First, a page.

That same look was used for the final theatrical poster , except this one combined all three characters into one images. It looks like the same picture of Brody was used, but Affleck and Lane were this time shown in the background in a passionate embrace. I like the way those two were pushed behind Brody. It simultaneously shows that the storyline involving those two happens in the past and that it’s secondary to the Brody thread. I can’t say that it, or the character posters, are all that visually pleasing (the color seems overly harsh) but they get their message across pretty well. That being said, I’m not sure why the character posters were deemed a necessity. Affleck isn’t the box-office draw he once might have been, and neither are Lane or Brody in that elite category of actors who can bring in a big opening weekend based solely on their presence. The movie, too, isn’t exactly what I’d call an ensemble piece. Not sure about the call to put out that many posters.
I have to say the trailer does a nice job of selling the movie. It opens with a trip through the clouds, Superman-style â€“ as we get the basic setup and a quick primer on just who George Reeves is and why we should care about him. One of the first shots from the movie is of Affleck as Reeves in Superman costume walking away sullenly from the camera. (As an aside, that shot reminded me just how low they insisted on hanging that cape on Reeves. Whereas in the comics the cape is pretty much attached around the entire back of the neck on the show it was attached only to each shoulder and then hung down to the middle of Reeves’ back. Always bugged me. Let’s move on.)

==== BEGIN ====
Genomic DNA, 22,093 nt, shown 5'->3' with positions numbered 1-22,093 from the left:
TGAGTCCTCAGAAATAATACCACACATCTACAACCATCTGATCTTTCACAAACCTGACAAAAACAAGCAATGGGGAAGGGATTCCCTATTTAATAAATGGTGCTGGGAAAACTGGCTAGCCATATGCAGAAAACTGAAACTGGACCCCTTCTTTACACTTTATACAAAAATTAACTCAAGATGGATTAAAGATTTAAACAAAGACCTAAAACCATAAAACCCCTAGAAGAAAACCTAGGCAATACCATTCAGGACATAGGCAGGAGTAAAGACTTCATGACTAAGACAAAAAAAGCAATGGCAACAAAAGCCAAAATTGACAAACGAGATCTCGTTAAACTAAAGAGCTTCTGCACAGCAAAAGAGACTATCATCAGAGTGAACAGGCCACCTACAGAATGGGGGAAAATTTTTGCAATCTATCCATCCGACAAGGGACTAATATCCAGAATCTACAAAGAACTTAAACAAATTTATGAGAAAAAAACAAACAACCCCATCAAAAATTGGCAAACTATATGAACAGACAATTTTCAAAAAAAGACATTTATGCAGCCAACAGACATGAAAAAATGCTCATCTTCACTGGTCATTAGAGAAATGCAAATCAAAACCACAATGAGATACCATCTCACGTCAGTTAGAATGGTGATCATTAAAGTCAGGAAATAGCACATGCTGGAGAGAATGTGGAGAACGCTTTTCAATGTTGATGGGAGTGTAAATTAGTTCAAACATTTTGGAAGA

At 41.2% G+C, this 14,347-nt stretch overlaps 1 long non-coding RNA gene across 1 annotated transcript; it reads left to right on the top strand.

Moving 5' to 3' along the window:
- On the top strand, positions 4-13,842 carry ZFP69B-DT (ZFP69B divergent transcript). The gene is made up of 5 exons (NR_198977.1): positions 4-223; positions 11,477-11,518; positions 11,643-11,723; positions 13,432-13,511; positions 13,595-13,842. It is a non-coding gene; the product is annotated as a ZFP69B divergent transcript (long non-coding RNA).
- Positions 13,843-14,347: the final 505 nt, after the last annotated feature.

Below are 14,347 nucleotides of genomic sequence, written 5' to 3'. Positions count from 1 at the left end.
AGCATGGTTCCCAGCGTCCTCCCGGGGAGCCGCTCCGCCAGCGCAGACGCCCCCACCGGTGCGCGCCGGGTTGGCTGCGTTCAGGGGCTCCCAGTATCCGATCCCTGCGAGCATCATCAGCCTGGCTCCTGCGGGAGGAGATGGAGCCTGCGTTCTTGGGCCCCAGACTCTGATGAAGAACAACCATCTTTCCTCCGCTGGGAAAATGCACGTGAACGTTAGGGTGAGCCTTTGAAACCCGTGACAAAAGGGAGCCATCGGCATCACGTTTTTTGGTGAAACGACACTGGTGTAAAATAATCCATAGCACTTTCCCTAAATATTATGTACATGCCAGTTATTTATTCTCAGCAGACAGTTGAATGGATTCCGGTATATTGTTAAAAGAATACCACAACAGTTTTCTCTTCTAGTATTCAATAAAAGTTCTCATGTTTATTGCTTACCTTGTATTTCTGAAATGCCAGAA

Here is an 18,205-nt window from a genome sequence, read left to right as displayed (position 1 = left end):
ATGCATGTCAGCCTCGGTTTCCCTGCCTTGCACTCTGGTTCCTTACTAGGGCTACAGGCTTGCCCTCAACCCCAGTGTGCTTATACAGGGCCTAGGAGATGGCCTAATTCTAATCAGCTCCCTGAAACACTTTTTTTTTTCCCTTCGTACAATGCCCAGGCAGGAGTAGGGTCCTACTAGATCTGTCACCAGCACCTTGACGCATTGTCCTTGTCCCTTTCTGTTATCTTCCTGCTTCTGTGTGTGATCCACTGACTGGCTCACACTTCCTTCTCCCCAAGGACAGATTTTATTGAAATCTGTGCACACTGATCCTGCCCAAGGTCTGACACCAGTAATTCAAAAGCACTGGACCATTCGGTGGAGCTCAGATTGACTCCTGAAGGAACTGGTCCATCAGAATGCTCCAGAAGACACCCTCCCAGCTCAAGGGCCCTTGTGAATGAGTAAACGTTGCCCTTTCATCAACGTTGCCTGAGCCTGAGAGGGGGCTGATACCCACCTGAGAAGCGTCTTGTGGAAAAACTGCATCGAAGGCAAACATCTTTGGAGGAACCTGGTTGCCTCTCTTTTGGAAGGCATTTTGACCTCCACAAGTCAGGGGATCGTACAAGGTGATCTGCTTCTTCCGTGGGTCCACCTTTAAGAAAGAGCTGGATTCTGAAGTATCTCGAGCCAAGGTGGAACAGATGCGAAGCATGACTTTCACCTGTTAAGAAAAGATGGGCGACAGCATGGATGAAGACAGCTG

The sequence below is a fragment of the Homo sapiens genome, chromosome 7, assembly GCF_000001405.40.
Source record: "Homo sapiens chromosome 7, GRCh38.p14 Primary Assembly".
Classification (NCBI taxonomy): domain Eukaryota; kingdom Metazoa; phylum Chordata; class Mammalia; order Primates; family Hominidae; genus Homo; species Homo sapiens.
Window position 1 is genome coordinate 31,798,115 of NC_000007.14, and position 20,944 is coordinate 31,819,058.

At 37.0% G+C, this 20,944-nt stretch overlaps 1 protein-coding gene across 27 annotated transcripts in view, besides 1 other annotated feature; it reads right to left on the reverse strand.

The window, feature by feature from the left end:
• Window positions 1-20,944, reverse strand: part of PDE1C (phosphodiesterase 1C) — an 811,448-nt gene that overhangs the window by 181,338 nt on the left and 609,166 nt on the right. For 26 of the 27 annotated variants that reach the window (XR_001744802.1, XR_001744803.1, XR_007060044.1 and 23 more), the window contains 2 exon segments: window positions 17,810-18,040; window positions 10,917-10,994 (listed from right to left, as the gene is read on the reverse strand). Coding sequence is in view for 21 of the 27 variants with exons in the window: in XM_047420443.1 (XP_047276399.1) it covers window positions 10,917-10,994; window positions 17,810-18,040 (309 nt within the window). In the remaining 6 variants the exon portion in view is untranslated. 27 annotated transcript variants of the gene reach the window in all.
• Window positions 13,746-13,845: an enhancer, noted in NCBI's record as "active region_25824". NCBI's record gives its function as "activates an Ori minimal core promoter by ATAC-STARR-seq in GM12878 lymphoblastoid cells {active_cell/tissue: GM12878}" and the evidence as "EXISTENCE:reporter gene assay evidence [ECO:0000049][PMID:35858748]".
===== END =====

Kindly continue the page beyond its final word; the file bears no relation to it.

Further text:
After that we get the basic plot. Brody’s reporter is tipped off that Reeves’ suicide might not so much have been a suicide. There’s a studio tough-guy who, after warning Hoskins’ studio exec that he needs to tell him anything he might need to know, tries to warn Brody off any further investigation. We also get plenty of flashback shots of Affleck and Lane and their romance. We also see that Reeves longed for more of a career than being thought of only as Superman and thought, at least in part, that his romance with Lane’s character would help him achieve that. There are plenty of shots of the Hollywood of that era, with plenty of huge flashing bulbs on photographers cameras and such.
It’s a tight trailer that also shows the visual look the film will have. Everything seems just a tad over-exposed, like they were trying to create a glow about everyone in the cast. It’s interesting in the trailer but I don’t know how it will play for a whole movie.
The movie does have an official website but it’s a half-hearted and lackluster affair dressed up with seemingly cute names for average and uninspired content.